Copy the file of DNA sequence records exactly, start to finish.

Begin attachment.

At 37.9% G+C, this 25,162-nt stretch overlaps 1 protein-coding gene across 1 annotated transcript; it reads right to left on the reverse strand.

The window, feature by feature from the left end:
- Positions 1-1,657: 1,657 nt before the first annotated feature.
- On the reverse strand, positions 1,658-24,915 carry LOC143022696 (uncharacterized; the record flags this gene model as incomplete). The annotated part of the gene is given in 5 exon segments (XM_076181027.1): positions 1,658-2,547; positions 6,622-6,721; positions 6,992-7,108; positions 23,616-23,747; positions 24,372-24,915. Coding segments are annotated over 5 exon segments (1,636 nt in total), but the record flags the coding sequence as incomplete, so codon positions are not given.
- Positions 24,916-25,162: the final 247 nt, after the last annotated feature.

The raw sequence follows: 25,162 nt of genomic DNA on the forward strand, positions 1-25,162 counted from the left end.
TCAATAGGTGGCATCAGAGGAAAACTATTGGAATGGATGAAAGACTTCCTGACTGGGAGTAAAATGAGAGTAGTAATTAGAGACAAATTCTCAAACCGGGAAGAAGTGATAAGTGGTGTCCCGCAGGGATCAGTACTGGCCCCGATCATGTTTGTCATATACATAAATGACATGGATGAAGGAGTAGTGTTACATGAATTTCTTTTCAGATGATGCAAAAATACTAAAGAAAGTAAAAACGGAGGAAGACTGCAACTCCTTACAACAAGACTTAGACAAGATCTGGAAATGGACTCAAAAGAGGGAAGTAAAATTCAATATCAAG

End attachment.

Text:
At 37.9% G+C, this 25,162-nt stretch overlaps 1 protein-coding gene across 1 annotated transcript; it reads right to left on the reverse strand.

The window, feature by feature from the left end:
- Positions 1-1,657: 1,657 nt before the first annotated feature.
- On the reverse strand, positions 1,658-24,915 carry LOC143022696 (uncharacterized; the record flags this gene model as incomplete). The annotated part of the gene is given in 5 exon segments (XM_076181027.1): positions 1,658-2,547; positions 6,622-6,721; positions 6,992-7,108; positions 23,616-23,747; positions 24,372-24,915. Coding segments are annotated over 5 exon segments (1,636 nt in total), but the record flags the coding sequence as incomplete, so codon positions are not given.
- Positions 24,916-25,162: the final 247 nt, after the last annotated feature.

The raw sequence follows: 25,162 nt of genomic DNA on the forward strand, positions 1-25,162 counted from the left end.
TCAATAGGTGGCATCAGAGGAAAACTATTGGAATGGATGAAAGACTTCCTGACTGGGAGTAAAATGAGAGTAGTAATTAGAGACAAATTCTCAAACCGGGAAGAAGTGATAAGTGGTGTCCCGCAGGGATCAGTACTGGCCCCGATCATGTTTGTCATATACATAAATGACATGGATGAAGGAGTAGTGTTACATGAATTTCTTTTCAGATGATGCAAAAATACTAAAGAAAGTAAAAACGGAGGAAGACTGCAACTCCTTACAACAAGACTTAGACAAGATCTGGAAATGGACTCAAAAGAGGGAAGTAAAATTCAATATCAAG